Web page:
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Exploratory-descriptive analysis of the public image of the police

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dc.contributor.advisor Ras, J.M
dc.contributor.author Potgieter, Phillippus Johannes
dc.date.accessioned 2017-01-18T08:15:47Z
dc.date.available 2017-01-18T08:15:47Z
dc.date.issued 2014
dc.identifier.uri http://hdl.handle.net/10530/1505
dc.description A dissertation submitted to the Faculty of Arts in fulfillment of the requirements for the Degree of Magister Artium in the Department of Criminal Justice at the University Of Zululand, 2014 en_US
dc.description.abstract Prior to 1994, South Africa was ruled by an authoritarian government known for its repressive policing methods which was replaced by a democratic, non-paramilitary police system, the South African Police Service (SAPS). Policing in both post-communist (Poland, Lithuania, Hungary, etc.) and post-apartheid societies managed to successfully ‘escape’ from chaotic transitional environments but still suffer similar concerns in terms of police legitimacy, police use of deadly force, accountability, etc. Over the past twenty years, the police image suffered severe criticism because of police involvement in serious crimes like murder, assault, corruption, armed robbery, etc. Inefficiency in dealing with crime and a lack of deterrent measures to prevent crime and the fear of crime are some of regular accusations against the police. Television watching, personal observation or experience about the manner in which the police perform their duty and newspapers are the most important image-forming sources. Although rated favourably, respondents’ perceptions of the true justification of the police appears to be misplaced in favour of the juridical basis and an over-emphasis of reactive policing. A deep-seated obligation to prevent crime is observable among respondents: they do not view policing as a threat to their personal freedom and privacy, and are willing to assist the police in preventing crime. Short-term police functions are rated more important than long-term police functions. Police characteristics during contact sessions with the public indicate arrogance, aggressiveness, abuse of power and authority, brutality and corruption. Non-reporting of crime emanates from negative attitudes and apathy of police officers. Public expectations of improved service delivery are necessary to enhance communication and improving their image. Police officers should be encouraged to change and accept the values of democratic policing. en_US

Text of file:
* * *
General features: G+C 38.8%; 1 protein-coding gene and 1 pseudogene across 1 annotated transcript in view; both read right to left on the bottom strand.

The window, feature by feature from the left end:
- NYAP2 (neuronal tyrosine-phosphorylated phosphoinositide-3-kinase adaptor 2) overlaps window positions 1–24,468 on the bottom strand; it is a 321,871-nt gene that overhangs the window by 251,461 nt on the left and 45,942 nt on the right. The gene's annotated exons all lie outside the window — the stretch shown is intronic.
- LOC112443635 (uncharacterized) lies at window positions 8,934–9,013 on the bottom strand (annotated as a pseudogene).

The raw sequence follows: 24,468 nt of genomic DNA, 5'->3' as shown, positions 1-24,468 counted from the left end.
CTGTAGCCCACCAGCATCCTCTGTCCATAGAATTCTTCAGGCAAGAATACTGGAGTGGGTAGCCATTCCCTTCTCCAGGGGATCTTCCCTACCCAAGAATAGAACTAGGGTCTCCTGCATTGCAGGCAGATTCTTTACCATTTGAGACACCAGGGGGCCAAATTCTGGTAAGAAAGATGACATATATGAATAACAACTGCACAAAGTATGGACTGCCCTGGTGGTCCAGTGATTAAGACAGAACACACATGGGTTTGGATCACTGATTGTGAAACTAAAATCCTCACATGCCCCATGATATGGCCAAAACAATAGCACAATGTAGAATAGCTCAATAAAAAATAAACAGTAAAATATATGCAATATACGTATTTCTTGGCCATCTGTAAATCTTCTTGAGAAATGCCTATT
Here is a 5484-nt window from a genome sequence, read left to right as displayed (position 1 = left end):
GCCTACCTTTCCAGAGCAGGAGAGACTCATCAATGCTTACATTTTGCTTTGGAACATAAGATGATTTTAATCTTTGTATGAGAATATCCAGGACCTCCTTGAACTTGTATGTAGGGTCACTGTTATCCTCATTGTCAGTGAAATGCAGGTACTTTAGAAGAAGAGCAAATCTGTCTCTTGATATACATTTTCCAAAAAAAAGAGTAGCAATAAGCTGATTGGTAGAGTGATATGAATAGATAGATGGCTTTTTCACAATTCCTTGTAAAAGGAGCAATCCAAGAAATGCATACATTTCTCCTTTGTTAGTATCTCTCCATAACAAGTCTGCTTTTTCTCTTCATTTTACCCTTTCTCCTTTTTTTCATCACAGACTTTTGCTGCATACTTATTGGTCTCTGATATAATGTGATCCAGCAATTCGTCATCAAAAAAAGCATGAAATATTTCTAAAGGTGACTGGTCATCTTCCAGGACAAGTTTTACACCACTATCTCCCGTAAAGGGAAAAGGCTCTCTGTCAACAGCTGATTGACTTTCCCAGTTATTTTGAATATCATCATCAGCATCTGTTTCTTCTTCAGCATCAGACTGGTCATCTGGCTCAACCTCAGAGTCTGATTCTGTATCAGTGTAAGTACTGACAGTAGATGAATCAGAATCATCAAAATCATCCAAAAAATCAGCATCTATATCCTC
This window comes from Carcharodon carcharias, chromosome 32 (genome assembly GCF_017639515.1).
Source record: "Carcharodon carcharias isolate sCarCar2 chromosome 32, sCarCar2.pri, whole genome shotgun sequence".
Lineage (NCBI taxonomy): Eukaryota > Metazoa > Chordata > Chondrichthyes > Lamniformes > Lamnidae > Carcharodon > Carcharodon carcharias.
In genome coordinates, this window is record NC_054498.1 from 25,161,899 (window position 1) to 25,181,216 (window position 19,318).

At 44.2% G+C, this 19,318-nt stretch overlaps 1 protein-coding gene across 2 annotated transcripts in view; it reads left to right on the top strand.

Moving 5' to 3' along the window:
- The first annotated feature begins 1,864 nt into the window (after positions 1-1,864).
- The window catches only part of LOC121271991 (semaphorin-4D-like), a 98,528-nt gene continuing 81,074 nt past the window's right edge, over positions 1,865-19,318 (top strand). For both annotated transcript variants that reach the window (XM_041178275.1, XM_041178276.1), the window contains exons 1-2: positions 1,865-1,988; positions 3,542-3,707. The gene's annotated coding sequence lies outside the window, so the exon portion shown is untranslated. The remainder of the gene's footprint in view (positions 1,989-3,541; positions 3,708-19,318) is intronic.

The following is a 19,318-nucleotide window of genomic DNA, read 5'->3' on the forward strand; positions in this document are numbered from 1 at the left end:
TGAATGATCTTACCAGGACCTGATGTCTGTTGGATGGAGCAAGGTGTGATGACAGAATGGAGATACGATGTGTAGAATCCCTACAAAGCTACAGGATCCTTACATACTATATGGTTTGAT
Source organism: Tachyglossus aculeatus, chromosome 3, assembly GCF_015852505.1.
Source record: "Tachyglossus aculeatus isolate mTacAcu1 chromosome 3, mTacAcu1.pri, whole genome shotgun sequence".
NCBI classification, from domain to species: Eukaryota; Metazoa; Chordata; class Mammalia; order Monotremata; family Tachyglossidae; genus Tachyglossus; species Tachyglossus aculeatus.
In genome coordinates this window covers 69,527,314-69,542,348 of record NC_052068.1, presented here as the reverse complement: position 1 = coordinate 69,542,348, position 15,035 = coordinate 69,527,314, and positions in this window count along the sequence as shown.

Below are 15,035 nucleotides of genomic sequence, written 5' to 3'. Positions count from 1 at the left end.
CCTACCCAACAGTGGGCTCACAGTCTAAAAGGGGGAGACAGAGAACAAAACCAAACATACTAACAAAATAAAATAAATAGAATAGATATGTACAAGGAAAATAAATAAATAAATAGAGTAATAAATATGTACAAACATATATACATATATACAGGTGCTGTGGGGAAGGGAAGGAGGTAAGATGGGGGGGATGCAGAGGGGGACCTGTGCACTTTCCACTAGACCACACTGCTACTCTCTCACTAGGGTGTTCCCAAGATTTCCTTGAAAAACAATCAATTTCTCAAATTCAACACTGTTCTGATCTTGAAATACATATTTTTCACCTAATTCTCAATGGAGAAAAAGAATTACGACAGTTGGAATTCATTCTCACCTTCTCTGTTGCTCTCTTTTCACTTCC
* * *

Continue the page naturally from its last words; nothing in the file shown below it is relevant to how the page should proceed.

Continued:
dc.publisher University of Zululand en_US
dc.subject police --policing --police image --opinions --perceptions --attitudes en_US
dc.title Exploratory-descriptive analysis of the public image of the police en_US
dc.type Thesis en_US

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